Trouble for Net Radio

I’ve been half following with some interest the ruling of the (US) Copyright Royalty Board last week that dramatically (and retroactively) upped the royalties to be paid on performances (ie plays) of songs on web radio. I found this Wall Street Journal article by Jason Fry on the subject particularly helpful. In short, net radio operators are worried:

Kurt Hanson, founder of online radio company Accuradio, told my print colleague Sarah McBride that he estimated the new rules would raise Accuradio’s royalty payments to about $600,000 — more than Accuradio’s 2006 revenue — from about $50,000. And he warns others face similarly tough math, arguing that even well-run Net-radio stations would see performance royalties eat up all their annual revenue — and that’s before the need to pay royalties to composers. [...]

“Left unchanged, these rates will end Internet radio,” co-founder Tim Westergren warned on Pandora’s blog.

Some speculation I read suggested that this will be the death of (US based) Pandora and the heyday of, which is based in England, but another article quoted Martin Stiksel, co-founder of expressing concern at what it might mean for their ability to stream in the American market. Says Fry:

it makes more sense to view what’s happening now as hardball negotiating than as an endgame. Besides the possibility of striking a deal, Webcasters can appeal, and Internet-radio fans are signing petitions and writing letters to their representatives.

And then he goes into a delicous rant about the real problem:

A brief recap: The Digital Millennium Copyright Act of 1998, building on 1995’s Digital Performance Rights in Sounds Recordings Act, said Net-radio firms had to pay performance royalties on songs played in addition to composer royalties on those songs. Terrestrial radio stations pay composer royalties, but they don’t pay performance royalties, under the long-established rationale that record labels benefit from the promotional value of songs played on the radio.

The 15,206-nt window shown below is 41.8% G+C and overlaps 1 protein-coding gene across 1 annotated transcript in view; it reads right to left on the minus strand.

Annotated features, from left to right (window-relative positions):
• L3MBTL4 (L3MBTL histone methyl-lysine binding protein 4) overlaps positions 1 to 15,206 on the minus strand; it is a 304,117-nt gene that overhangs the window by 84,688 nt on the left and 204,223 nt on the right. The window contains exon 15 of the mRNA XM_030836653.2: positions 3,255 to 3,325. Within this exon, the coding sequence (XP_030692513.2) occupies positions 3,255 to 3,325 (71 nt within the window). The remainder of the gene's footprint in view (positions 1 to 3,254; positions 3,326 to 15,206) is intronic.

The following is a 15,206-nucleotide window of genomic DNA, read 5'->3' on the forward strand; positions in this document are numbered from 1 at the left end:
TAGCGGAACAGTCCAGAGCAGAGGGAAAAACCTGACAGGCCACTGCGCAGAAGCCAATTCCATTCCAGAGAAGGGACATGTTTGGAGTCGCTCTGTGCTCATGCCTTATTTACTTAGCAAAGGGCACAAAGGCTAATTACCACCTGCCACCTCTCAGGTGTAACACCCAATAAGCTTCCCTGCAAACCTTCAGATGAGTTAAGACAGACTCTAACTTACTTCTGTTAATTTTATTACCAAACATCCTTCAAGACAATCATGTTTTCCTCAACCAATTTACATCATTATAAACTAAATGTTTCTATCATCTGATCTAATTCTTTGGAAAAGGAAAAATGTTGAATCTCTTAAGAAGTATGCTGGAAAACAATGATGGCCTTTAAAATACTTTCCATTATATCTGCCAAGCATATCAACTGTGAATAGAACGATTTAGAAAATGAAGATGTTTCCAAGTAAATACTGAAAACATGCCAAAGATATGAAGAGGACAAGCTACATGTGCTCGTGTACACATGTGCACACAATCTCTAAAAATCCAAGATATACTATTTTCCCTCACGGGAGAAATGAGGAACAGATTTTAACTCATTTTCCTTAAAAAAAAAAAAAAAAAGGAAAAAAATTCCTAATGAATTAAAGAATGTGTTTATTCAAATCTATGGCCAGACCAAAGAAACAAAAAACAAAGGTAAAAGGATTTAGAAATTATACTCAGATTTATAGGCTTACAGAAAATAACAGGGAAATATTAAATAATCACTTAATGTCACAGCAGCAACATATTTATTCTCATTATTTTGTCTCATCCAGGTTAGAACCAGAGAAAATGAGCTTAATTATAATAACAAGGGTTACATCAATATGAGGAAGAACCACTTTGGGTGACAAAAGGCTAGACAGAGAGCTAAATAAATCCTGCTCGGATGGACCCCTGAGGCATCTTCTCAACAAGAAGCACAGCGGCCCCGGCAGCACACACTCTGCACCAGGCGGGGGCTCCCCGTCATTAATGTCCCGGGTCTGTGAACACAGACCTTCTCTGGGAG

So if a Clear Channel radio station plays that new Fergie song over the air, it doesn’t pay a performance royalty — but if it streams Fergie over the Net (or satellite radio), it does. Make sense to you?

Of course not — because that makes no sense whatsoever. Treating the two as different is missing the radio forest for the Internet trees; in a sane world, lawmakers would treat radio as radio, regardless of how it’s delivered. [...] Yes, there are technological differences between terrestrial radio and Net radio, notably the ability to guide what’s played, skip songs and keep track of what I like. But those differences seem to work to the advantage of artists and record labels: With Net radio, I’m more likely to hear songs I like, bookmark them and buy them. One listener’s experiences aren’t necessarily grounds for extrapolation, but this bargain seems like a pretty good deal for the recording industry, one it ought to be careful about altering.

To suggest that web radio is not doing as much to promote artists as terrestrial radio is just silly. In the future people will look back and laugh that there ever was a terrestrial/web distinction made (and they may even laugh at the concept of “record companies”). But in the meantime, if you’re an American fan of web radio, this might be a good time to call your congressperson.

(And tell them to end this war while you’re at it.)

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